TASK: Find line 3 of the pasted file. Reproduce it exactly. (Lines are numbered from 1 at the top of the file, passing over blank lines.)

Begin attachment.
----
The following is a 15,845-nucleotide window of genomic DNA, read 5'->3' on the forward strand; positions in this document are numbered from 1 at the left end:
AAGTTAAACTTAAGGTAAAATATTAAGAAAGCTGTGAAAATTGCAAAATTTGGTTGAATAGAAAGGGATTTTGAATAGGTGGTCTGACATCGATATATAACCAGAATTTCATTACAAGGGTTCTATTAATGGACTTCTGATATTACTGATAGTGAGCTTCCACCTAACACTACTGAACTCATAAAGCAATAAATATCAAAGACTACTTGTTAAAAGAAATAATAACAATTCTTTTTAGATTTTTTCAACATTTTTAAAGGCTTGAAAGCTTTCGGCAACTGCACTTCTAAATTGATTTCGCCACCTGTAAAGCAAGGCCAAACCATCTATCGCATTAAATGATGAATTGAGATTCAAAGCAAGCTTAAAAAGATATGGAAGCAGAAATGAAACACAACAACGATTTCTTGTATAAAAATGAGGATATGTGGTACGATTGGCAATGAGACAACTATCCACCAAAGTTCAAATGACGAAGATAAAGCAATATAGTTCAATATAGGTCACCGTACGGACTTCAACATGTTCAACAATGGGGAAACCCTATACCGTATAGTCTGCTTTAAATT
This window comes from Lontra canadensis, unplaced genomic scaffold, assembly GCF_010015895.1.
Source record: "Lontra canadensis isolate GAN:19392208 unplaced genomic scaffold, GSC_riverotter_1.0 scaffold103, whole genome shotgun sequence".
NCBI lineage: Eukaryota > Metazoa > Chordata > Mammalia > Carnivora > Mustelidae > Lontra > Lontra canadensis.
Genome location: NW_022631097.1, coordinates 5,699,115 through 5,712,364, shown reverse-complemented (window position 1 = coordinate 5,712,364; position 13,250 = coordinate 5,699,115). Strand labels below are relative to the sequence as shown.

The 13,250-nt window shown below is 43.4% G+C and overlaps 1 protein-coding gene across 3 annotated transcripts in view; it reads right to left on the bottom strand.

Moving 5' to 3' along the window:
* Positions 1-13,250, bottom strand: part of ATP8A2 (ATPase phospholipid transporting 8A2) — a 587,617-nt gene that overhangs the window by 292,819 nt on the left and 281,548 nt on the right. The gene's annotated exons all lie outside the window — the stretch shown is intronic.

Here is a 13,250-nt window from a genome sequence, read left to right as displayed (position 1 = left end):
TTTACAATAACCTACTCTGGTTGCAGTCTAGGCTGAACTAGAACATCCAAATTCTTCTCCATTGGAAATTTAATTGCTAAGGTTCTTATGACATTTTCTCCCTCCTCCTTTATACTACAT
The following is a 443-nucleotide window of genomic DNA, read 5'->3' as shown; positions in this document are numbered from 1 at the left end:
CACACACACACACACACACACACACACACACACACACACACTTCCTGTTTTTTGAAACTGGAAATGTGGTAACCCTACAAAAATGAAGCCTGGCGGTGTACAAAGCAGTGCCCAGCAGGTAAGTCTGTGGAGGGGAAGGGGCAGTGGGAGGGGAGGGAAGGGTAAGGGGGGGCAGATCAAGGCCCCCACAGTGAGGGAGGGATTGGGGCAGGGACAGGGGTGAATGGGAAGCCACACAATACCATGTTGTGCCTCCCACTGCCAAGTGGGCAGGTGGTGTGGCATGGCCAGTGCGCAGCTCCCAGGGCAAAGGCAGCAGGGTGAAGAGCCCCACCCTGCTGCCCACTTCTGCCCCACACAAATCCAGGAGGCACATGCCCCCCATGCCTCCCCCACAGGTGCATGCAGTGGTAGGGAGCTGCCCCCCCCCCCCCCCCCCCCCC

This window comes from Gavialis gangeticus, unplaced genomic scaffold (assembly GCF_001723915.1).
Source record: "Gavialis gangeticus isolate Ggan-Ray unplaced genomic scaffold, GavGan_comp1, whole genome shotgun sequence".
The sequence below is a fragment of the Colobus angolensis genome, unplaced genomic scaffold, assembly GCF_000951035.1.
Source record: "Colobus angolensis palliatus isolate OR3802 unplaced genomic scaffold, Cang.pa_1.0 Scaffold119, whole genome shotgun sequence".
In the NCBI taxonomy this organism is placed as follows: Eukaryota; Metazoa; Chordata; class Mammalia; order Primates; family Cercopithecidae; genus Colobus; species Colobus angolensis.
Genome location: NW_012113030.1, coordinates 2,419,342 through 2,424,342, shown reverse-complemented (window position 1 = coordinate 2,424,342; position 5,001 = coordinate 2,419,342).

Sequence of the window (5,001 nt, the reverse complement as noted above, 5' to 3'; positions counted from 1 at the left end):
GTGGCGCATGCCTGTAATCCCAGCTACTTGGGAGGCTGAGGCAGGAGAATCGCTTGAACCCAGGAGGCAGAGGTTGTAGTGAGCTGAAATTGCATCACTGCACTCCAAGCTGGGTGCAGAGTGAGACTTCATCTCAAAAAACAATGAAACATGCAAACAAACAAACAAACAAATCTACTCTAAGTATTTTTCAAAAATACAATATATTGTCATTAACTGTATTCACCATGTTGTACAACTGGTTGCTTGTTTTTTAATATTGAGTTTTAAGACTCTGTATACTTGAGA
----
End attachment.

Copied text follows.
This window comes from Lontra canadensis, unplaced genomic scaffold, assembly GCF_010015895.1.